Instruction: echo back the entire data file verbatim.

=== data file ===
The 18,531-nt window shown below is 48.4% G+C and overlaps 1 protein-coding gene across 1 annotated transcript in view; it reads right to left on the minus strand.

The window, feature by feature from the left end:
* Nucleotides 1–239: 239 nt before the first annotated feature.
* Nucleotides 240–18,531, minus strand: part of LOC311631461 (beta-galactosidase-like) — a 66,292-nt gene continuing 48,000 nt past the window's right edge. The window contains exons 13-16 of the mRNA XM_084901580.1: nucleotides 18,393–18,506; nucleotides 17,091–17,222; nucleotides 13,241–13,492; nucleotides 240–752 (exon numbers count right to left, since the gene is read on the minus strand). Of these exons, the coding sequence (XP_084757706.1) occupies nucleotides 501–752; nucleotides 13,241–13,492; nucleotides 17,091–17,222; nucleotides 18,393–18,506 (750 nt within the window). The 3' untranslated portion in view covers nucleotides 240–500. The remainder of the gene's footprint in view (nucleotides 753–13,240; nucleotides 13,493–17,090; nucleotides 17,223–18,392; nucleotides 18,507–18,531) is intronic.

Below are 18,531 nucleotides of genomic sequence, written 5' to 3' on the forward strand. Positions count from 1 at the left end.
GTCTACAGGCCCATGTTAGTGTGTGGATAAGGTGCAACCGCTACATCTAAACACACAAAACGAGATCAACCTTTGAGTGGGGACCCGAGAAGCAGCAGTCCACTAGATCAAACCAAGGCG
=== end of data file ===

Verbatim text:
The 18,531-nt window shown below is 48.4% G+C and overlaps 1 protein-coding gene across 1 annotated transcript in view; it reads right to left on the minus strand.

The window, feature by feature from the left end:
* Nucleotides 1–239: 239 nt before the first annotated feature.
* Nucleotides 240–18,531, minus strand: part of LOC311631461 (beta-galactosidase-like) — a 66,292-nt gene continuing 48,000 nt past the window's right edge. The window contains exons 13-16 of the mRNA XM_084901580.1: nucleotides 18,393–18,506; nucleotides 17,091–17,222; nucleotides 13,241–13,492; nucleotides 240–752 (exon numbers count right to left, since the gene is read on the minus strand). Of these exons, the coding sequence (XP_084757706.1) occupies nucleotides 501–752; nucleotides 13,241–13,492; nucleotides 17,091–17,222; nucleotides 18,393–18,506 (750 nt within the window). The 3' untranslated portion in view covers nucleotides 240–500. The remainder of the gene's footprint in view (nucleotides 753–13,240; nucleotides 13,493–17,090; nucleotides 17,223–18,392; nucleotides 18,507–18,531) is intronic.

Below are 18,531 nucleotides of genomic sequence, written 5' to 3' on the forward strand. Positions count from 1 at the left end.
GTCTACAGGCCCATGTTAGTGTGTGGATAAGGTGCAACCGCTACATCTAAACACACAAAACGAGATCAACCTTTGAGTGGGGACCCGAGAAGCAGCAGTCCACTAGATCAAACCAAGGCG